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What is happening in Europe?

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Greece riots
Greece Riots

When the credit crisis happened back in 2008, it seemed like an American problem. At the time, many Europeans smugly looked across the Atlantic to watch the problems the Americans had brought on themselves. That was before the credit crisis became their problem too.

Now, the problems seem to be spreading in the opposite direction. It appears that while American banks were lending to people who couldn’t afford a home, European governments were widening their budgets beyond what they could afford. Add an economic downturn with falling tax revenues, and several of these governments are in big trouble.

Things started off with Greece. Well-known for political unrest, it seems that Athens widened public programs to keep the people happy. In fact, Greece had to disguise the size of its debts in order to join the EU in the first place. As the size of the public debt mounted, speculators began pressuring Greek bonds. When several rating agencies downgraded the public debt, the problem reached epic proportions. Borrowing costs for Greece skyrocketed, and the government was on the verge of financial collapse. The other nations that use the euro recognized that a collapse would only spread to them, but the political will to do something about it was nonexistent. After more than a month of political posturing, the EU finally had no choice but to act, investing $1 trillion in keeping the nation afloat.

Unfortunately, this action was probably too late. Through the entire Greek crisis, economists predicted that a similar crisis could take place in Portugal, Spain and Ireland. Soon after the announcement of the European rescue, Fitch downgraded Spain’s debt—a replay of what happened to Greece. France’s minister of finance also intimated that their debt might be vulnerable to a downgrade. If other nations fall into the same problems Greece suffered, the costs on the EU will be astronomical.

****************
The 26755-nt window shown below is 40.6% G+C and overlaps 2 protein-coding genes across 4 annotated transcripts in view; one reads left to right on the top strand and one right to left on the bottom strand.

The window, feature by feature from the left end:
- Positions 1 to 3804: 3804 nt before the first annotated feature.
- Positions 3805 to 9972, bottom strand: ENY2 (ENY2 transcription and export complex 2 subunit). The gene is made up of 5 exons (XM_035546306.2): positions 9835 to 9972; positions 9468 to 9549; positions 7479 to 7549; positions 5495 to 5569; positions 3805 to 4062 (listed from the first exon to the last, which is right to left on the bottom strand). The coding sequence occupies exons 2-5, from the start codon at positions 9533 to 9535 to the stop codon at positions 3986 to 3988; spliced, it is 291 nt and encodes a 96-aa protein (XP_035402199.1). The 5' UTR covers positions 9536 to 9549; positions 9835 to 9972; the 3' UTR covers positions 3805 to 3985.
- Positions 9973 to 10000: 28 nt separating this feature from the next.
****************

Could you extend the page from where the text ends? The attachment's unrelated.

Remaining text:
All of these developments have raised shocking questions about the EU and even the long-term viability of the euro. During all of these developments, the euro has fallen to its lowest level in years. Even since the beginning of the European common currency, economists warned of inherent problems for the program. If the majority of the EU nations share a common currency, the actions of any member strongly affect the rest. At the same time, the EU does not provide for a high level of control over fiscal policy. In other words, a nation with poor fundamentals, like Greece, can spend freely with the confidence that a fiscally conservative nation like Germany will want to keep the euro strong. There is a built-in incentive to take advantage of the situation by following poor fiscal policies.

Of course, this was exactly the reason for the lack of political will when Greece needed a bail out. No one wanted to pay for another nation’s lack of self-control, but politicians recognized that they simply couldn’t afford not to. The common currency means that every member nation is vulnerable to a crisis that could spread quickly. In fact, it appears that it already is.

So what is the long-term solution? The EU will have to solve their present problems with one of two answers: they must move either closer together or further apart. On the one hand, they could establish more fiscal control over member nations. In other words, Germany and France would have the right, along with the other EU nations, to force Greece and Spain to be more conservative with strong austerity measures.

The other solution would be to abandon the euro altogether. Naturally, this would cause the nations to drift further apart, and Greece or Spain could suffer the results of their actions without jeopardizing everyone else.

Either way, the EU has a bumpy road ahead. As it affects forex, expect to see the euro follow a long path downward as investors calculate risk into the value. You can also expect to see some interesting political developments, as the nations try to determine and effect the best response. Finally, there will certainly be implications across the Atlantic. In the worst case scenario, a string of European crises with sovereign debt would end in a drastic national crisis in the US. In such a scenario, Greece would be only a canary in a coal mine, and the world would be in for a long, difficult economic adjustment. Whatever happens, the future will hold some interesting times for Europe, and possibly the world.

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